Southampton is integral to the story of the Spitfire. The prototype Spitfire first flew from Southampton Airport and production of the earliest models was based at the Supermarine factory in Woolston. This was bombed in the Second World War with great loss of life to local workers.

Production continued in and around Southampton, dispersed in locations as varied as bus garages and launderettes. The bravery of Southampton people in continuing to build the Spitfire under constant threat of enemy bombing raids was crucial in the protection of England, and the Allies' eventual victory.

The Supermarine factory at Woolston

The prototype Spitfire was designed by R J Mitchell and first took to the air at Southampton Airport on 5 March 1936. With a powerful Rolls Royce Merlin engine and eight machine guns it was a formidable fighting aircraft. Sadly, Mitchell was to die before seeing the aircraft go into operational use.

The Air Ministry ordered 310 Spitfires to be produced at the Supermarine factory at Woolston in Southampton. By 1940 the area was at fever pitch with the production, development and operation of all sorts of fighting aircraft. The industry was now employing thousands of technicians and engineers. Production of the Spitfires at Woolston was at full capacity. This was now an open-ended order for the aircraft to replace many of which were lost during the Battle of Britain. September 1940 could perhaps be described as this country's darkest hour; in two daylight raids the Woolston works were destroyed, killing 110 people.

The Blitz on Southampton was devastating and the town was hit time and time again, not only because of its aircraft industry but because of its docks and its many other strategic targets. It is an irony that the maps the German pilots used to navigate and accurately attack the target were originally produced at the Ordnance Survey in Southampton. The situation was extremely grim. Lord Beaverbrook, the Minister for Aircraft Procurement, came to Southampton and insisted that the Spitfire must be produced locally in any location where aircraft could be built. In a very short time, laundries, bus stations, garages etc. were requisitioned and within a few weeks the aircraft was back in production all over Southampton.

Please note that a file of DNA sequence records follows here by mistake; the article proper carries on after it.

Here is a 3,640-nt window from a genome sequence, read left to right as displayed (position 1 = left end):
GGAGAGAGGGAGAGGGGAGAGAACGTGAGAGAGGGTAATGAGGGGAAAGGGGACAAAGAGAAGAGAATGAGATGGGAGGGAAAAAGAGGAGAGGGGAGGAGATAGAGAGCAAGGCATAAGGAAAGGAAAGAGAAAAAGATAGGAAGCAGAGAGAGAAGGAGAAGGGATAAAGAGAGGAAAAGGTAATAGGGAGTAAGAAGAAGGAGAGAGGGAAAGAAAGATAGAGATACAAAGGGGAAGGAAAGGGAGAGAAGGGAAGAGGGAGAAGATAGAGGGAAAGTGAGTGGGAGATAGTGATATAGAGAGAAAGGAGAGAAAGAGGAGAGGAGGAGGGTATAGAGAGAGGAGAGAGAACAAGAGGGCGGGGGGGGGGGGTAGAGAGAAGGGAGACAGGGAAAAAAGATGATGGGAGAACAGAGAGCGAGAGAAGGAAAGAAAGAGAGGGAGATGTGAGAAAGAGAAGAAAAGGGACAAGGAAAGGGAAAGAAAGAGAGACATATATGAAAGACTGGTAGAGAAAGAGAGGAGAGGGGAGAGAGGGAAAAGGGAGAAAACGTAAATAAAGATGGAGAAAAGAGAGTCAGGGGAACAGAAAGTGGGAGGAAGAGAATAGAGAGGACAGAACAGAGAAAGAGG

By the end of the war, 8,000 Spitfires had been built this way, having been constructed in pieces and taken to airfields for assembly and test flying. At this time the Spitfire possibly touched the lives of almost every family in Southampton. The difficulties in building the Spitfire in this way cannot be underestimated when one considers the fact that this was done during the height of the Blitz and very often by unskilled labour. A large part of the workforce were women and young men, as most eligible men were out fighting for their country. The Spitfire was to remain in production throughout the entire war and eventually over 22,000 of the aircraft were built.

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